Join The Book Lounge and The Fugard Theatre for the ninth Open Book Festival which takes place from 4 to 8 September this year. The first group of authors has been announced. They will be featuring in the programme, which will, as always, offer a stimulating and entertaining selection of book launches, panel discussions, workshops, readings, performances, and more.
The Festival also hosts the popular Comics Fest, #cocreatePoetica and various children’s and outreach programmes. Venues for the event include hosts The Book Lounge and The Fugard Theatre as well as the District Six Homecoming Centre and the A4 Arts Foundation. Selected events will also take place outside the city centre including Elsies River Library and Ottery Library.
“We’re getting ready for another packed five days full of fascinating and insightful conversations, thought-provoking debates and superb entertainment,” says Festival Director Mervyn Sloman. “Keep an eye on our website for programme updates, but here’s a preview of some of the wonderful authors taking part.”
The international authors include:
Author: Chigozie Obioma (USA/Nigeria)
Books include: An Orchestra of Minorities, The Fishermen
Why we’re excited: The Fishermen was a finalist for the Man Booker prize 2015, among numerous other awards and nominations. The novel is being translated in 26 languages as well as being adapted into a stage play. Obioma was named one of Foreign Policy’s 100 Influential People of 2015. His latest book An Orchestra of Minorities is a heart-breaking and mythic story about a Nigerian poultry farmer who sacrifices everything for love. It was named a ‘Most Anticipated Book of 2019’ by Entertainment Weekly, Vanity Fair, Hello Giggles, Pure Wow, Literary Hub, and Fast Company
Author: Nicole Dennis-Benn (Jamaica/USA)
Books include Patsy, Here Comes the Sun
Why we’re excited: A return visitor to Open Book Festival. Her debut novel, Here Comes The Sun, received a New York Times Notable Book of the Year, a NPR Best Books of 2016, an Amazon, Barnes & Noble, Entertainment Weekly, and Kirkus Reviews Best Book of 2016, a BuzzFeed Best Literary Debuts of 2016, among others. Time Magazine called Patsy, ‘a stunning second novel’. It will be brand new to SA readers and we’re privileged to have her back.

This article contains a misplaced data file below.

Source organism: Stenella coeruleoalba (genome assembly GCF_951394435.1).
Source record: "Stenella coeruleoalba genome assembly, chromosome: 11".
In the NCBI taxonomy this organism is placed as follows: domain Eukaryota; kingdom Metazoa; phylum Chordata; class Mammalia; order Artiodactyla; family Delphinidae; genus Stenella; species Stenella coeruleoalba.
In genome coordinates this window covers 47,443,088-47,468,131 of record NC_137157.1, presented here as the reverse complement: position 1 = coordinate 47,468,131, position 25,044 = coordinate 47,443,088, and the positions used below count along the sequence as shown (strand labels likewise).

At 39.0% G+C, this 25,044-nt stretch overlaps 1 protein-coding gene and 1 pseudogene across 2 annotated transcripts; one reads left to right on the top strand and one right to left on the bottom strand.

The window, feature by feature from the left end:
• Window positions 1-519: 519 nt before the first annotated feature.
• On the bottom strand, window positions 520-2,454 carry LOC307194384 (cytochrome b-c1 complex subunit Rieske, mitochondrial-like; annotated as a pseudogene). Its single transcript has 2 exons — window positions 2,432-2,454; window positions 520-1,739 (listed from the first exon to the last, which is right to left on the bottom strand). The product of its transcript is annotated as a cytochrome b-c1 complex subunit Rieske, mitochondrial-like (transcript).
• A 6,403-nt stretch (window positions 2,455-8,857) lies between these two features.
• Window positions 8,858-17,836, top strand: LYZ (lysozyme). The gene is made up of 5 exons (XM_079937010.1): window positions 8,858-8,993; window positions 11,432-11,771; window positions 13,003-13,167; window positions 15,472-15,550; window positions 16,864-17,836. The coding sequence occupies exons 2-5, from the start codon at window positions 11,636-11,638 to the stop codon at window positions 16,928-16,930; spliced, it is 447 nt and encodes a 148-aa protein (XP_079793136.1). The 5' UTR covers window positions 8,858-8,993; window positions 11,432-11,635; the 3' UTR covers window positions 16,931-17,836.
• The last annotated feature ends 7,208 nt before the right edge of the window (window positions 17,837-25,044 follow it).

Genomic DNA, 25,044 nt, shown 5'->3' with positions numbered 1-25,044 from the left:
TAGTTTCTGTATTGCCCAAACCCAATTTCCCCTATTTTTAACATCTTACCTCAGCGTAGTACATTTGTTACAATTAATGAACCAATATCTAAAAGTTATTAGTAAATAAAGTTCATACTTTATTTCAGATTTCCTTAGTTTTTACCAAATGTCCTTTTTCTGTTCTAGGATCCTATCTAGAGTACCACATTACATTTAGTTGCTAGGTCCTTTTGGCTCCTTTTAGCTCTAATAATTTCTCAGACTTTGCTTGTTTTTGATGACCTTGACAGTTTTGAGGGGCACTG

Author: Oyinkan Braithwaite (Nigeria)
Books include: My Sister the Serial Killer
Why we’re excited: Her novel is a darkly funny, hand grenade of a novel about a Nigerian woman whose younger sister has a very inconvenient habit of killing her boyfriends. ‘Pulpy, peppery and sinister, served up in a comic deadpan’ (New York Times). A former assistant editor at Kachifo, in 2014 Braithwaite was shortlisted as a top ten spoken word artist in the Eko Poetry Slam and in 2016, she was shortlisted for the Commonwealth Short Story Prize.
Author: Sarah Ladipo Manyika (UK / Nigeria)
Books include: In Dependence, Like a Mule Bringing Ice Cream to the Sun
Why we’re excited: Manyika’s second novel Like a Mule Bringing Ice Cream to the Sun was shortlisted for the 2016 Goldsmiths Prize. Republished for its ten year anniversary, “In Dependence is a riveting love story across the challenges of race, geography and scars of colonial history.” – Ngũgĩwa Thiong’o.
Author: Nana Kwame Adjei-Brenyah (USA)
Books include: Friday Black
Why we’re excited: Friday Black reached The New York Times Bestseller list last year. It is a heartbreakingly satirical look at what it’s like to be young and black in America. The National Book Foundation named Kwame Adjei-Brenyah as one of their “5 Under 35 Authors” for 2018. Kwame Adjei-Brenyah’s work has appeared or is forthcoming in numerous publications, including Guernica, Compose: A Journal of Simply Good Writing, Printer’s Row, Gravel, and The Breakwater Review, where he was selected by ZZ Packer as the winner of the 2nd Annual Breakwater Review Fiction Contest
Author: Djamila Ibrahim (Canada)Thanks to Canada Council of the Arts
Books include: Things are Good Now
Why we’re excited: Her collection is about remorse and the power of memory, about the hardships of a post-9/11 reality that labels many as suspicious or dangerous because of their names or skin colour alone, but it’s also about hope and friendship and the intricacies of human relationships. “Things Are Good Now should be included on every to-be-read list. Each story is powerful and important, and each voice, while fictional, is a perfect representation of hard truths. These voices should be heard.” — This Magazine
Author: Carmen Maria Machado (USA)
Books include: Her Body and Other Parties (Short Stories)
Why we’re excited: Her Body and Other Parties has been a finalist for numerous awards and is a genre-breaking collection of short stories.